Question: My 5th grade son recently came home from a friend’s house frightened and in tears. He was literally shaking. When I finally managed to calm him down he told me that his friend had been showing him books with pictures of the Holocaust. There were pictures of the mass graves, crematoria, and people being shot and hung. Including little children. My husband and I sat with him for a long time trying to reassure him and calm him down. I also had a serious discussion with this friend’s mother. While the immediate issue has passed I wonder what advice you would give for dealing with such a situation? I also wonder what follow up if any you would recommend. 

In a general sense, Gedolei Yisroel have encouraged holocaust education. There are important reasons to expose children to this topic including the importance of understanding Sinas Yisroel (anti-Semitism) as well as an appreciation of the forces that shaped our Kehillos as they stand today. Most of all, it is important to hear of those who maintained spiritual strength despite adversity. The lessons gleaned from hearing stories of those who maintained their Emuna during those horrific times as well as the many Sheairis Hapleita who picked up the pieces and rebuilt beautiful frum families are an important lesson for today’s youth.

While the above is true in a general sense, it is important to know how and when to do so. Fifth graders are not always ready for holocaust education. Although a case can be made that children this age may be ready for some preliminary holocaust education, they are not typically prepared to hear and see horrific details and images, especially children with a softer and anxious temperament. That being said, the reality is that children often do hear information from other sources. Aside from graphic holocaust images, children may be exposed to details and graphic images from more current news events (e.g., murders in Eretz Yisroel, and major terrorist attacks). Such sudden exposure causes children to feel overwhelmed, confused, and scared.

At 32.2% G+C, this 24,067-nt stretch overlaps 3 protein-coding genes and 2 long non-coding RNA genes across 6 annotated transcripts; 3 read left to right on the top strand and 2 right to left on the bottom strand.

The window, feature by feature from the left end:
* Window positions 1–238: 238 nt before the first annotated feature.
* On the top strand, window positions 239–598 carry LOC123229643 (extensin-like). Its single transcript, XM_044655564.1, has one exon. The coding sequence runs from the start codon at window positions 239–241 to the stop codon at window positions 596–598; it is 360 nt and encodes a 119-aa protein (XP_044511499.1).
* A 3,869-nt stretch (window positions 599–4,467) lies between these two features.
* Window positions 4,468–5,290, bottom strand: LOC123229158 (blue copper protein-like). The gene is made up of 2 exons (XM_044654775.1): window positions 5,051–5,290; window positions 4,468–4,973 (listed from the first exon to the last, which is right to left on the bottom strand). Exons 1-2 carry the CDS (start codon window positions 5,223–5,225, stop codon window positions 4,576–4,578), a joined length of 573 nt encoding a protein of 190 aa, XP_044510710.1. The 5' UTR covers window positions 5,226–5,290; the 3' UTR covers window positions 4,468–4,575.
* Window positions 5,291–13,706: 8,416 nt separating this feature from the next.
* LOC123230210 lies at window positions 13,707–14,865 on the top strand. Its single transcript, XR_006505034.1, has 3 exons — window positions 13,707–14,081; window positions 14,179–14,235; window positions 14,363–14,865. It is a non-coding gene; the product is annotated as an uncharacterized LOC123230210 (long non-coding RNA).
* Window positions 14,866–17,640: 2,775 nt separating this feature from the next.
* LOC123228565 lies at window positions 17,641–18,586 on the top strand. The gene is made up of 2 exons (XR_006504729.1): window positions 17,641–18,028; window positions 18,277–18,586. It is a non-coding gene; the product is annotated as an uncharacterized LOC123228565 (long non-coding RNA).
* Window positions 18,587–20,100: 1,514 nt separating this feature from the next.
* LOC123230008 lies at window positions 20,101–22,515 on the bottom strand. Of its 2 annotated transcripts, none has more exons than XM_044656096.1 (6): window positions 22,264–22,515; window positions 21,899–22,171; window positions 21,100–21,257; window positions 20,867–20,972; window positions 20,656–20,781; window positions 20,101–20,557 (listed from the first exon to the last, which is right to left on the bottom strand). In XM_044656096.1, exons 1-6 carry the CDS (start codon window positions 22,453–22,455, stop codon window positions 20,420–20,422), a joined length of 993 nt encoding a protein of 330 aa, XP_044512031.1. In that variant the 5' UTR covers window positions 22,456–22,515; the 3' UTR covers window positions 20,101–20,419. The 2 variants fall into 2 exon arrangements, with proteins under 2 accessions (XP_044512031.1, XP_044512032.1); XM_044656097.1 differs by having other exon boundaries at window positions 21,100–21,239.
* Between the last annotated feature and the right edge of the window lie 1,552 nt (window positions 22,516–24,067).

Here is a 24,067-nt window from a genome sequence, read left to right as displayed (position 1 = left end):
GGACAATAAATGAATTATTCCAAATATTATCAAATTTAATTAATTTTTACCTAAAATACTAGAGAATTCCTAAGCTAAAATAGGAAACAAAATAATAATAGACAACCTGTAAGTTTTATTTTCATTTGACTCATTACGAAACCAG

When parents are aware that a child has been exposed to potentially traumatizing stories, they should discuss with him or her. Talking with children about their worries and concerns is the first step to help them feel safe. The following guidelines may be helpful for this discussion and its aftermath.

  • Considering that adult’s fears and concerns are usually different than children’s, it is important to listen to children to understand how they understand what they were exposed to. Ask them what questions or concerns they have. Often they have fears based on limited information or misunderstanding. For example, they may have heard of a recent neo-Nazi rally and think that they will likely meet the same fate. Parents should respond to their fears and provide relevant information simply and honestly without providing unnecessary details that may further alarm them.


  • Children will likely want to know “why” these things happen. They need to wrap their minds around horrific events that are hard to absorb and seem so unpredictable and overwhelming. The ability to do so requires an understanding of child development in terms of and what they can handle as well as a thorough grounding in Hashkofah. Discuss with those who have relevant experience such as those involved with Project Witness.


  • Teach child calming strategies for when they are feeling anxious or stressed. Examples include deep breathing, getting exercise, and listening to music. Encourage them to express their feelings by talking about them, journaling, or drawing. Encourage them also to approach adults for safety and comfort.


  • Obtain professional help if necessary. In the short-term, it is normal for children exposed to trauma to experience a range of reactions including fear and sadness, and exhibiting, sleeping, appetite, & concentration difficulties. These symptoms usually disappear within a few months. If you are feeling stuck or if it is not gradually improving, you should consider seeking assistance from a qualified professional.


Originally appeared in Yated Neeman